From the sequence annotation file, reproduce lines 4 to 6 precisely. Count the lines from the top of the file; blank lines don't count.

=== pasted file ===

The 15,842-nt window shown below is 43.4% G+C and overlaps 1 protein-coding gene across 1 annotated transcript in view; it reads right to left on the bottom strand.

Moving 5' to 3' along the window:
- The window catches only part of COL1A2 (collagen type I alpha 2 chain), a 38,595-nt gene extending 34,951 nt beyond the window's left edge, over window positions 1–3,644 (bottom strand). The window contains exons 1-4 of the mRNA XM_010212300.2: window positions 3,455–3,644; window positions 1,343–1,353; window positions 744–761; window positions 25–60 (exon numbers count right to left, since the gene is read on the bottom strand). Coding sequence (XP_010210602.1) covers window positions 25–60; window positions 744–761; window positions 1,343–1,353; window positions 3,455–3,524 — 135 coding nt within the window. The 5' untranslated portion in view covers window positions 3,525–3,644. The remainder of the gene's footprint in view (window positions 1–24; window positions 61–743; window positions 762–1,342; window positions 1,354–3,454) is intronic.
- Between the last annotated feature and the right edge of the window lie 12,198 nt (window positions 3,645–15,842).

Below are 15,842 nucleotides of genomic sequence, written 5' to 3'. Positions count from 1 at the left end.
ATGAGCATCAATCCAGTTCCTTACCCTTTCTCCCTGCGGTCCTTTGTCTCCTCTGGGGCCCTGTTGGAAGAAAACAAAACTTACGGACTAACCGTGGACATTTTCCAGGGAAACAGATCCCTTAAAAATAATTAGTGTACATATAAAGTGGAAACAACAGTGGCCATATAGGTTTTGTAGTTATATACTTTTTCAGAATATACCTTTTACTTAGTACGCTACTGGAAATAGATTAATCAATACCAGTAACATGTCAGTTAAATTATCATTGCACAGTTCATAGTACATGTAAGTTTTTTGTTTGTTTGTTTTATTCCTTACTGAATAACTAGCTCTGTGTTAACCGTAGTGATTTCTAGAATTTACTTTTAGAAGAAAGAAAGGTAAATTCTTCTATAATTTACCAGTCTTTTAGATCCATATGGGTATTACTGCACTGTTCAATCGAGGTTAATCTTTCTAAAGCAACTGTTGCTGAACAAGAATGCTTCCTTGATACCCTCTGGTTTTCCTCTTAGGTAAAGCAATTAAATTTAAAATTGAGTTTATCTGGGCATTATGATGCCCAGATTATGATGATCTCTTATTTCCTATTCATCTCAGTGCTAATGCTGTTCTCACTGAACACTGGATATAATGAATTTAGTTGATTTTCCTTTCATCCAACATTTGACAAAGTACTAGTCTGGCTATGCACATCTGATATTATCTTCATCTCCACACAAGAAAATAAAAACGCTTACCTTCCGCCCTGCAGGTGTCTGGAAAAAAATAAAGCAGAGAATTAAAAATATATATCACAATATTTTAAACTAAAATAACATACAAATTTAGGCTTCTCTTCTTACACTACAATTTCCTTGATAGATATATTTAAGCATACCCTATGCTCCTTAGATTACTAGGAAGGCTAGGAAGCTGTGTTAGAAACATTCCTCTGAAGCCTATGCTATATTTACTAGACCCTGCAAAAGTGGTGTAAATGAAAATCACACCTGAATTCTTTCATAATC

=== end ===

- Between the last annotated feature and the right edge of the window lie 12,198 nt (window positions 3,645–15,842).

Below are 15,842 nucleotides of genomic sequence, written 5' to 3'. Positions count from 1 at the left end.
ATGAGCATCAATCCAGTTCCTTACCCTTTCTCCCTGCGGTCCTTTGTCTCCTCTGGGGCCCTGTTGGAAGAAAACAAAACTTACGGACTAACCGTGGACATTTTCCAGGGAAACAGATCCCTTAAAAATAATTAGTGTACATATAAAGTGGAAACAACAGTGGCCATATAGGTTTTGTAGTTATATACTTTTTCAGAATATACCTTTTACTTAGTACGCTACTGGAAATAGATTAATCAATACCAGTAACATGTCAGTTAAATTATCATTGCACAGTTCATAGTACATGTAAGTTTTTTGTTTGTTTGTTTTATTCCTTACTGAATAACTAGCTCTGTGTTAACCGTAGTGATTTCTAGAATTTACTTTTAGAAGAAAGAAAGGTAAATTCTTCTATAATTTACCAGTCTTTTAGATCCATATGGGTATTACTGCACTGTTCAATCGAGGTTAATCTTTCTAAAGCAACTGTTGCTGAACAAGAATGCTTCCTTGATACCCTCTGGTTTTCCTCTTAGGTAAAGCAATTAAATTTAAAATTGAGTTTATCTGGGCATTATGATGCCCAGATTATGATGATCTCTTATTTCCTATTCATCTCAGTGCTAATGCTGTTCTCACTGAACACTGGATATAATGAATTTAGTTGATTTTCCTTTCATCCAACATTTGACAAAGTACTAGTCTGGCTATGCACATCTGATATTATCTTCATCTCCACACAAGAAAATAAAAACGCTTACCTTCCGCCCTGCAGGTGTCTGGAAAAAAATAAAGCAGAGAATTAAAAATATATATCACAATATTTTAAACTAAAATAACATACAAATTTAGGCTTCTCTTCTTACACTACAATTTCCTTGATAGATATATTTAAGCATACCCTATGCTCCTTAGATTACTAGGAAGGCTAGGAAGCTGTGTTAGAAACATTCCTCTGAAGCCTATGCTATATTTACTAGACCCTGCAAAAGTGGTGTAAATGAAAATCACACCTGAATTCTTTCATAATC